AVAILABLE STATISTICS indicate that many state institutions do not have proper internal auditing systems when it comes to fuel consumption, use of official vehicles, contract awards and execution, store management and payroll. These have been identified as high risk areas for internal audit units.
Out of 121 internal audit reports, only 25 met the quality standards of the Internal Audit Agency (IAA) expectation in terms of form and content.
The remaining 96 have been caught in the web of improper development of audit findings, non-inclusion of management responses and poor follow up of previous audit recommendations, according to a report of the Finance Committee of Parliament on the 2006 Annual Report of the IAA.
An even more worrying phenomenon observed by the Finance Committee, chaired by James Klutse Avedzi, was that the Ministries, Departments and Agencies (MDAs); and the Metropolitan, Municipal and District Assemblies (MMDAs) were not complying with statutory regulations and government directives.
The non-compliance was found mainly in non-maintenance and update of asset register, non-preparations of bank reconciliation statements, inadequate controls over value books and unauthorized use of Internally Generated Funds (IGFs) as identified by the IAA report.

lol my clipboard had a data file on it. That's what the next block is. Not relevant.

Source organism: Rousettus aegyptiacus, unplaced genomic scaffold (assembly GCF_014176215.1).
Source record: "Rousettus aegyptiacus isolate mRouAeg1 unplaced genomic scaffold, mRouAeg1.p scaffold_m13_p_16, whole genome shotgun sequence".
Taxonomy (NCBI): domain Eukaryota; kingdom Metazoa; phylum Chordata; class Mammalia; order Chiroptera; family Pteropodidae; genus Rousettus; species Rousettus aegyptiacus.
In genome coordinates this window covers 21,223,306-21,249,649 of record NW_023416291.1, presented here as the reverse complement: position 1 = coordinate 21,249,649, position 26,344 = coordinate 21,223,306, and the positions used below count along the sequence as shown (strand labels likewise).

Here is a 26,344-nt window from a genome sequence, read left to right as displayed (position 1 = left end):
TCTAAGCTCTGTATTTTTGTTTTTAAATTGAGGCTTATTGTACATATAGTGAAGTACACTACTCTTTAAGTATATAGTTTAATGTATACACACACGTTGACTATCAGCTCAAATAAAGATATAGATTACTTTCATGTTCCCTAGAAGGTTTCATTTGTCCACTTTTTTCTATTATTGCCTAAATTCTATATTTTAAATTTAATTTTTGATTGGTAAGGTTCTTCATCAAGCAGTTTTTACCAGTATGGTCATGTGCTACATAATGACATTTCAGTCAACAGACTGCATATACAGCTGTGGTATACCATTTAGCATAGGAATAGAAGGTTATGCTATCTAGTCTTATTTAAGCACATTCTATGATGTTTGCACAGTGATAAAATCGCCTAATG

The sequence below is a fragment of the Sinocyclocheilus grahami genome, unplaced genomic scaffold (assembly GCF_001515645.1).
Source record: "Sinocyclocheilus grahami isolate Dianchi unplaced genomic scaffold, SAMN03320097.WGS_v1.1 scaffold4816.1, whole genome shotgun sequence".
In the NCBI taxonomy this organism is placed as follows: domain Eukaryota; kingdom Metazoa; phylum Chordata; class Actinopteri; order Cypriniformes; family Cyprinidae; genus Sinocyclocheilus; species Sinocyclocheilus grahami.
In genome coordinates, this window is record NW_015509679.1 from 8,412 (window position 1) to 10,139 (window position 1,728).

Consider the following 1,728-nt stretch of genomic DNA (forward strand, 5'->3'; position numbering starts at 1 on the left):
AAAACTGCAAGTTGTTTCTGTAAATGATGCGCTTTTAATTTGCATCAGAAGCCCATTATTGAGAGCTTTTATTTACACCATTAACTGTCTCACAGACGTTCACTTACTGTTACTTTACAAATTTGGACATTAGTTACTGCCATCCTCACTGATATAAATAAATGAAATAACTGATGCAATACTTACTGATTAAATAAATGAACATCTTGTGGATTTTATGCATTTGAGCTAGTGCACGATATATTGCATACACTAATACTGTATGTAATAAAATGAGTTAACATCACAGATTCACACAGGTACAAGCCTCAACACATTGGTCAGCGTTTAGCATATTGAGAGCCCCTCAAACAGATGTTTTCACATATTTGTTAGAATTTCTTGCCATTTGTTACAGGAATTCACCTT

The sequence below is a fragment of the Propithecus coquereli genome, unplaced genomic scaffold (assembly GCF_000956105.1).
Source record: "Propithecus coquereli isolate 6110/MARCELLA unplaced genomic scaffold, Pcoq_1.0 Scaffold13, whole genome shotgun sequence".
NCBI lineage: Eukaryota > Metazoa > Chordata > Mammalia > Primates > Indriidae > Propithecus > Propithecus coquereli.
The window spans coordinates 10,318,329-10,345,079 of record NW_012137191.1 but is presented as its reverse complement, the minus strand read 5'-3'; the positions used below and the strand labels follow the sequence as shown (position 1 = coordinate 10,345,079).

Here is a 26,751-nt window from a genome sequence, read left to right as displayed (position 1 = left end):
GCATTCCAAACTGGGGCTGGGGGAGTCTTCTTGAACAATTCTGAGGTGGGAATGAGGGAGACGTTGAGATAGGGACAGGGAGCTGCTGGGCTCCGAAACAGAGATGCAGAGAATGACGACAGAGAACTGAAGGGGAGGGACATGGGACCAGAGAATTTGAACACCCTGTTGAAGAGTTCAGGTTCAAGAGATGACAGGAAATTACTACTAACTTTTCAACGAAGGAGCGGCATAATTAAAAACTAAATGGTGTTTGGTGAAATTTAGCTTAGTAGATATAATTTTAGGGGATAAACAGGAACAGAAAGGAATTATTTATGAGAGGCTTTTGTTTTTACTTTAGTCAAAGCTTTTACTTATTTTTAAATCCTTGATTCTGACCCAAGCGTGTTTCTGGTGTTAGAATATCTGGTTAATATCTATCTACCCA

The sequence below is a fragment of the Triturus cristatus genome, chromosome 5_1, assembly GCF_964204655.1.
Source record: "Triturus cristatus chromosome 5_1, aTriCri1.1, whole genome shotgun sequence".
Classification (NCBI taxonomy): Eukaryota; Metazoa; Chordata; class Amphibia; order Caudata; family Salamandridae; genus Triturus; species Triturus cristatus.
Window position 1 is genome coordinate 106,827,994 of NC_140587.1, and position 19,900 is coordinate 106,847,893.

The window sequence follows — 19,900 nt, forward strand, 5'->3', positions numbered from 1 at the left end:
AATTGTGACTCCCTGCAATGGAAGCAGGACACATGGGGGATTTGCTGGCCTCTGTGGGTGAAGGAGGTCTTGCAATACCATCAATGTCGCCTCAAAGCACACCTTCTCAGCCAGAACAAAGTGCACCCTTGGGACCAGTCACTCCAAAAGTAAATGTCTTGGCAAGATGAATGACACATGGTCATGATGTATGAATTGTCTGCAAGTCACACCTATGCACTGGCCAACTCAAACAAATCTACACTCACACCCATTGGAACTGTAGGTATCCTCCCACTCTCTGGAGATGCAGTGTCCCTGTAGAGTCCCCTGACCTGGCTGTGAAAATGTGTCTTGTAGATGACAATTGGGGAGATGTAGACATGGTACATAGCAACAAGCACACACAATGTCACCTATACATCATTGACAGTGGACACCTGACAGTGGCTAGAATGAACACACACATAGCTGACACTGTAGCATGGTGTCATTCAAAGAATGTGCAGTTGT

Again, 42 institutions covering 58 per cent of those examined had no Audit Report Implementation Committees (ARICs) in place with mandate to consider and implement audit reports.
Consequently, it has been recommended by the Finance Committee of Parliament that the IAA collaborate more with the Auditor-Generalï¿½s Office to facilitate the process and to ensure that MDAs and MMDAs set up their Audit Implementation Committees.
The IAA was established in 2004 by Act 658 to set up standards and procedures for the conduct of internal audit activities in MDAs and MMDAs.
It is further required by law to ensure financial, managerial and operating information reported internally and externally are accurate, reliable and timely, and insisting that financial activities of the state institutions under review are in compliance with laws, policies, plans standards and procedures.
The Finance Committee of Parliament was informed that the Agency conducted a number of field operations during the year under review, with the aim of monitoring the submissions of internal charter and annual audit plan and reports by the Audit Units of the MDAs and MMDAs.
Feedback from the field operations is communicated to these institutions for further action.
On the summary of revenue and expenditure of IAA, the Finance Committee observed a difference between the total revenue for the year under review, which was ï¿½12,457,823,048 and total expenditure including depreciation of ï¿½8,357,911,244, resulting in excess of revenue over expenditure for the year of ï¿½4,099,911,804.
The Director-General of the IAA however explained that the excess revenue for the year was due to the Accrual Concept used by the Agency to prepare its accounts.
Source: Business Guide
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